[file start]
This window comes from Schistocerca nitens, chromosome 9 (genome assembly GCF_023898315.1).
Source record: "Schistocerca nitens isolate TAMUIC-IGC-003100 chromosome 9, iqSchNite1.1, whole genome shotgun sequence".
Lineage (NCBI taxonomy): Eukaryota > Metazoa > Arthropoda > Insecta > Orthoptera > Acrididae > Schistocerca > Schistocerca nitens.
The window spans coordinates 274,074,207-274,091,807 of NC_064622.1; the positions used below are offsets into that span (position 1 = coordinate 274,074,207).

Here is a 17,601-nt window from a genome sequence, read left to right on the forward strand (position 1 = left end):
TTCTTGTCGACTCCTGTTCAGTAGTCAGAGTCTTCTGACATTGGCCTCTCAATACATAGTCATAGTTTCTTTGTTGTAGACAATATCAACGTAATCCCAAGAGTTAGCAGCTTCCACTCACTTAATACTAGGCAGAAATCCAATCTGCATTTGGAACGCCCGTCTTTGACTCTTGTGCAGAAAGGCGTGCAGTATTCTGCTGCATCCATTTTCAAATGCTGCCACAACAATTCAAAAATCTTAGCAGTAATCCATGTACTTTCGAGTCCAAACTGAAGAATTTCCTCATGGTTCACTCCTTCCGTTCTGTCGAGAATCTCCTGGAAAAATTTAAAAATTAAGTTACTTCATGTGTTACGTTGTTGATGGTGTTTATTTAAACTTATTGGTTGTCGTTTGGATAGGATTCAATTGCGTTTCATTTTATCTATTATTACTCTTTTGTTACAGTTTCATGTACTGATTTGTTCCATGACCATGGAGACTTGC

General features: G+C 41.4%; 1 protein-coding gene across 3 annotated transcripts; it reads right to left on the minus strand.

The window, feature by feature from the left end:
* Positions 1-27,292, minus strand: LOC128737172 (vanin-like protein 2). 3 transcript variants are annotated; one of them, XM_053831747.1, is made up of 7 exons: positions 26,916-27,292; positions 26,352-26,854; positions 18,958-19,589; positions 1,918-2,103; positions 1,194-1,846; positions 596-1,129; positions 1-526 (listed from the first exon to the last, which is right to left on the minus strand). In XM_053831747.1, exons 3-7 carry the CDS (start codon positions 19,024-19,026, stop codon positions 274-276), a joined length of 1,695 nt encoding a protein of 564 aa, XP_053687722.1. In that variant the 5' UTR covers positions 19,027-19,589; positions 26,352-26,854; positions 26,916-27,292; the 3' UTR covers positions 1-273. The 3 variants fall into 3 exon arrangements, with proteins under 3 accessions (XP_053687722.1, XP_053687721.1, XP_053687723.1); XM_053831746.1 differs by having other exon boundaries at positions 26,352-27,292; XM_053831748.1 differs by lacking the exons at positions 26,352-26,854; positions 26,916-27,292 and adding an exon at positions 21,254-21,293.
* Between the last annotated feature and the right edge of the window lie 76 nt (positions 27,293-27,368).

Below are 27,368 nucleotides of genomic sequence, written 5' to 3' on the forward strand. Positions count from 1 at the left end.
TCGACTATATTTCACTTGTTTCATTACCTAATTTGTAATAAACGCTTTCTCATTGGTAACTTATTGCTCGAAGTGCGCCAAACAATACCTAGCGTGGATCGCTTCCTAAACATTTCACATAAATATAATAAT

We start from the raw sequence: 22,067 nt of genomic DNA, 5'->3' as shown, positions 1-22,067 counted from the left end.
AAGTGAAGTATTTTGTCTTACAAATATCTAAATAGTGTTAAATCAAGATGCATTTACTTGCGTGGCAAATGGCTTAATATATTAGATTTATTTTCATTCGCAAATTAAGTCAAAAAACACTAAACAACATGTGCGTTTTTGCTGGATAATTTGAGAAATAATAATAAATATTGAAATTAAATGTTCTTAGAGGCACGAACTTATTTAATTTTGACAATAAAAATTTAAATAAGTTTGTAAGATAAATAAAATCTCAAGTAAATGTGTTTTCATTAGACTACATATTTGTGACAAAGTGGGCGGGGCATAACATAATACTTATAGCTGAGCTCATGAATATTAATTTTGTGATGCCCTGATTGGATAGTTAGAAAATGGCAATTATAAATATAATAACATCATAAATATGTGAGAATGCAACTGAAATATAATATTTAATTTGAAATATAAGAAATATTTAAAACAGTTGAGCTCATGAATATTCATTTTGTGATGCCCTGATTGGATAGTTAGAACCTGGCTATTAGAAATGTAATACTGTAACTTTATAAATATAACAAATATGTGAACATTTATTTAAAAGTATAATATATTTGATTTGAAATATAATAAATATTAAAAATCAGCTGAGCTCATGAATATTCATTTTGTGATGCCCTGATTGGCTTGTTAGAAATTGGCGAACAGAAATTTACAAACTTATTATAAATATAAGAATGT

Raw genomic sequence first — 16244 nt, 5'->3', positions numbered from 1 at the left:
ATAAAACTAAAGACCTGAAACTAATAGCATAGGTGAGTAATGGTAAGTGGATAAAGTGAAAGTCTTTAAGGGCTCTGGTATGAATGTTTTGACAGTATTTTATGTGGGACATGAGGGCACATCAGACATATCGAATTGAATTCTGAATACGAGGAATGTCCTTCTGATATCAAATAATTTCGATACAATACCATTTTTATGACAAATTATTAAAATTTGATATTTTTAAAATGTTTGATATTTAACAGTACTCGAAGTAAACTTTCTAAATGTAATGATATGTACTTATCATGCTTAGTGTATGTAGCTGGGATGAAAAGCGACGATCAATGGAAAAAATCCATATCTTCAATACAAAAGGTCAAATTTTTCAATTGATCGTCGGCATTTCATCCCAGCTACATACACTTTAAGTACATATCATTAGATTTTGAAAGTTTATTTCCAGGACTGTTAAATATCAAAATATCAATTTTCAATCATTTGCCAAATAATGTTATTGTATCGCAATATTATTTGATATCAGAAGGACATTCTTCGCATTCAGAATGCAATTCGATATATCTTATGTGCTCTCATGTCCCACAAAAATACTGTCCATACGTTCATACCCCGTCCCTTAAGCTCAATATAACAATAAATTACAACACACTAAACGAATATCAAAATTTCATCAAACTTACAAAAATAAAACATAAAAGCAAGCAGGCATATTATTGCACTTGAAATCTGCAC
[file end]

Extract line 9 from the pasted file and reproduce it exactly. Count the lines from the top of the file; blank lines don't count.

* Positions 1-27,292, minus strand: LOC128737172 (vanin-like protein 2). 3 transcript variants are annotated; one of them, XM_053831747.1, is made up of 7 exons: positions 26,916-27,292; positions 26,352-26,854; positions 18,958-19,589; positions 1,918-2,103; positions 1,194-1,846; positions 596-1,129; positions 1-526 (listed from the first exon to the last, which is right to left on the minus strand). In XM_053831747.1, exons 3-7 carry the CDS (start codon positions 19,024-19,026, stop codon positions 274-276), a joined length of 1,695 nt encoding a protein of 564 aa, XP_053687722.1. In that variant the 5' UTR covers positions 19,027-19,589; positions 26,352-26,854; positions 26,916-27,292; the 3' UTR covers positions 1-273. The 3 variants fall into 3 exon arrangements, with proteins under 3 accessions (XP_053687722.1, XP_053687721.1, XP_053687723.1); XM_053831746.1 differs by having other exon boundaries at positions 26,352-27,292; XM_053831748.1 differs by lacking the exons at positions 26,352-26,854; positions 26,916-27,292 and adding an exon at positions 21,254-21,293.